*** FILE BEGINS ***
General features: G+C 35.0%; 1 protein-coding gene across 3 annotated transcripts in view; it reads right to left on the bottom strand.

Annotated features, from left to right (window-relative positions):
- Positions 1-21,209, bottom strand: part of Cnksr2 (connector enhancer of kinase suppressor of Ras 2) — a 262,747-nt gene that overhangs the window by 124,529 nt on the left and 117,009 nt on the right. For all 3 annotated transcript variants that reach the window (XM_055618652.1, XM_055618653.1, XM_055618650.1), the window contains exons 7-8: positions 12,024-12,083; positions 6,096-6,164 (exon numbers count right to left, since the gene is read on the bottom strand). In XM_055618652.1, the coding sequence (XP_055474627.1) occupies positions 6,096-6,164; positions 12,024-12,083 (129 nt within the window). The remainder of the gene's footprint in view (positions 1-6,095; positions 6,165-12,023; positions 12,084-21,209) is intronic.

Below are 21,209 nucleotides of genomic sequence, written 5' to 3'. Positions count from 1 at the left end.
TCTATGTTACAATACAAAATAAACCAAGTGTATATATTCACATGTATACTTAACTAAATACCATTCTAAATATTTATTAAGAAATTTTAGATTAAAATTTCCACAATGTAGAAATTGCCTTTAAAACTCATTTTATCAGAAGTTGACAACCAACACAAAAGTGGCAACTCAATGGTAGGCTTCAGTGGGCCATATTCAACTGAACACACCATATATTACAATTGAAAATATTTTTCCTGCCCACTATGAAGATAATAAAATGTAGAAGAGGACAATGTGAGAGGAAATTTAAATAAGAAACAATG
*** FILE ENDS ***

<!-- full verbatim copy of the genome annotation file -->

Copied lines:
General features: G+C 35.0%; 1 protein-coding gene across 3 annotated transcripts in view; it reads right to left on the bottom strand.

Annotated features, from left to right (window-relative positions):
- Positions 1-21,209, bottom strand: part of Cnksr2 (connector enhancer of kinase suppressor of Ras 2) — a 262,747-nt gene that overhangs the window by 124,529 nt on the left and 117,009 nt on the right. For all 3 annotated transcript variants that reach the window (XM_055618652.1, XM_055618653.1, XM_055618650.1), the window contains exons 7-8: positions 12,024-12,083; positions 6,096-6,164 (exon numbers count right to left, since the gene is read on the bottom strand). In XM_055618652.1, the coding sequence (XP_055474627.1) occupies positions 6,096-6,164; positions 12,024-12,083 (129 nt within the window). The remainder of the gene's footprint in view (positions 1-6,095; positions 6,165-12,023; positions 12,084-21,209) is intronic.

Below are 21,209 nucleotides of genomic sequence, written 5' to 3'. Positions count from 1 at the left end.
TCTATGTTACAATACAAAATAAACCAAGTGTATATATTCACATGTATACTTAACTAAATACCATTCTAAATATTTATTAAGAAATTTTAGATTAAAATTTCCACAATGTAGAAATTGCCTTTAAAACTCATTTTATCAGAAGTTGACAACCAACACAAAAGTGGCAACTCAATGGTAGGCTTCAGTGGGCCATATTCAACTGAACACACCATATATTACAATTGAAAATATTTTTCCTGCCCACTATGAAGATAATAAAATGTAGAAGAGGACAATGTGAGAGGAAATTTAAATAAGAAACAATG